The Classics Museum, located in the heart of the Australian National University campus, is a small, well-maintained museum that’s open to the public. But though the museum is indeed open to the public, it isn’t well-known and is typically quiet outside of teaching periods.
The museum contains a collection of artifacts from Roman and Greek antiquity that the university staff has amassed since the museum’s founding in 1962. The collection is used as a resource for teaching university students in the Classics Department.
In the center of the museum, you’ll spot a scale model of Ancient Rome, as well as a life-sized replica of an Aztec calendar stone. The installation of this calendar stone once sparked the outrage of famed provocative anthropologist Derek Freeman, an ANU professor best known for his life’s work of discrediting fellow anthropologist Margaret Mead.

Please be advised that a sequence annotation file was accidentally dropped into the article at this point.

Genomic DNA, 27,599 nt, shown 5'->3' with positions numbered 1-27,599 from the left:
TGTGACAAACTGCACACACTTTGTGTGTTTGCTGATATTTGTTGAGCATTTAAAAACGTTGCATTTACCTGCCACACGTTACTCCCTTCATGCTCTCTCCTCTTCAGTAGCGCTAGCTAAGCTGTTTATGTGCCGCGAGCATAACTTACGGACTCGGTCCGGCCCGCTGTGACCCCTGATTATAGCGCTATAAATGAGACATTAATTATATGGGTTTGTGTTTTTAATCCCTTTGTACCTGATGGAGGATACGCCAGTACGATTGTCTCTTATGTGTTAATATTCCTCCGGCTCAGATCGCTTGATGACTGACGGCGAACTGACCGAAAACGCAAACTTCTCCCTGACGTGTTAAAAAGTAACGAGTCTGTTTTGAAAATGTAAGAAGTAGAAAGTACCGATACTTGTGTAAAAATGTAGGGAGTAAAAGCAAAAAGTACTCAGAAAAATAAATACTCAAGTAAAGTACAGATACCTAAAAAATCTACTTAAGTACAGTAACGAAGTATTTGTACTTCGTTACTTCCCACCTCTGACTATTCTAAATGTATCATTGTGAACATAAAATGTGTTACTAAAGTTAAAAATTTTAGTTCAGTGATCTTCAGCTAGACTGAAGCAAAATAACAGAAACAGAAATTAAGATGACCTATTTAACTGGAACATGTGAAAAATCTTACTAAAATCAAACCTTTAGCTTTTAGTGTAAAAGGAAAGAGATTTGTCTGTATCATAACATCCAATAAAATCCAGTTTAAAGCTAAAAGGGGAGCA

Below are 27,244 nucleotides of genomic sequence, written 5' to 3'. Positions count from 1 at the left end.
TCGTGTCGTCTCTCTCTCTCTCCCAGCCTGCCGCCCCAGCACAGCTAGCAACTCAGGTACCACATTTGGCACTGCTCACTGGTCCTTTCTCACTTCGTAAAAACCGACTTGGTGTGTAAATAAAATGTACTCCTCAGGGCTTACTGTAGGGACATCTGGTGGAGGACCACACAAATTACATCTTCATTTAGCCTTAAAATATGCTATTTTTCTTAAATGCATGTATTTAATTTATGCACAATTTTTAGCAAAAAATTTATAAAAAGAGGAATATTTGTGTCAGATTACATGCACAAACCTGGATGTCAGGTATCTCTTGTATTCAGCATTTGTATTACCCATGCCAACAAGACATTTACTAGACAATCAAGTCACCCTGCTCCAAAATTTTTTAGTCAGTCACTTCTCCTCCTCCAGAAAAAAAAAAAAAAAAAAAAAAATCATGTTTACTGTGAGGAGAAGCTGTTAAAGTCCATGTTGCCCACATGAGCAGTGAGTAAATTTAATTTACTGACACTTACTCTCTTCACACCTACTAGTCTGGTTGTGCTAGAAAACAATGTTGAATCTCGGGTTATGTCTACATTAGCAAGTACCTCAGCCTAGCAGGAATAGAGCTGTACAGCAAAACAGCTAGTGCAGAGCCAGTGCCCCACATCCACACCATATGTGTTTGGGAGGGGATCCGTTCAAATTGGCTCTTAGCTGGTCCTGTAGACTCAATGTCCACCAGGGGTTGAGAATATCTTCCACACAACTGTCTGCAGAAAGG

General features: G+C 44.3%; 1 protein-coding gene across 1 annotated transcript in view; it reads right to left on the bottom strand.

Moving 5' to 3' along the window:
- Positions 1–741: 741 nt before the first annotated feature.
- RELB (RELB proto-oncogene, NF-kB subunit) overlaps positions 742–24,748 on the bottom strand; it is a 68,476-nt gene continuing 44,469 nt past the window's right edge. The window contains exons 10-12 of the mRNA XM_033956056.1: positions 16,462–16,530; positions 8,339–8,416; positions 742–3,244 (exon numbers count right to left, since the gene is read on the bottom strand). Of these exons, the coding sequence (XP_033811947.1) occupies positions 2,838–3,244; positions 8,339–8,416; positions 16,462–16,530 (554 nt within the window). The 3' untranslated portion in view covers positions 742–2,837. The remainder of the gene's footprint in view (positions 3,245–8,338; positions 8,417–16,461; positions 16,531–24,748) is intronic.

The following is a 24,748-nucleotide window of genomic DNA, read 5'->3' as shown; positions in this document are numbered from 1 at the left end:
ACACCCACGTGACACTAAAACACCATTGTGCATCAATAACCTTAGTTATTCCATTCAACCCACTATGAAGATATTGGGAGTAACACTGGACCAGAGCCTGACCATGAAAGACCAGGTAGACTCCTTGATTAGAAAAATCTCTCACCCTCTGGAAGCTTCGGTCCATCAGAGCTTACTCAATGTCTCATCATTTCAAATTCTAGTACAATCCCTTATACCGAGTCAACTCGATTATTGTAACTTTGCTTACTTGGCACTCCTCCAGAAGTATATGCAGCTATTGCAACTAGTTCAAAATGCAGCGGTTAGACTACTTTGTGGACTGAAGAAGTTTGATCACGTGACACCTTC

You’ll also see display cabinets containing pottery depicting various scenes, ancient coins, and everyday items such as combs and hairpins, and tombstones. Throughout the building, though not part of the Classics Museum, are displays of contemporary artifacts and skeletons from the anthropology department.
Know Before You Go
The museum offers free guided tours on the second Friday of each month. Parking at the university is expensive and often difficult to come by during teaching periods. The A.D Hope building is a 20-minute walk from the city center.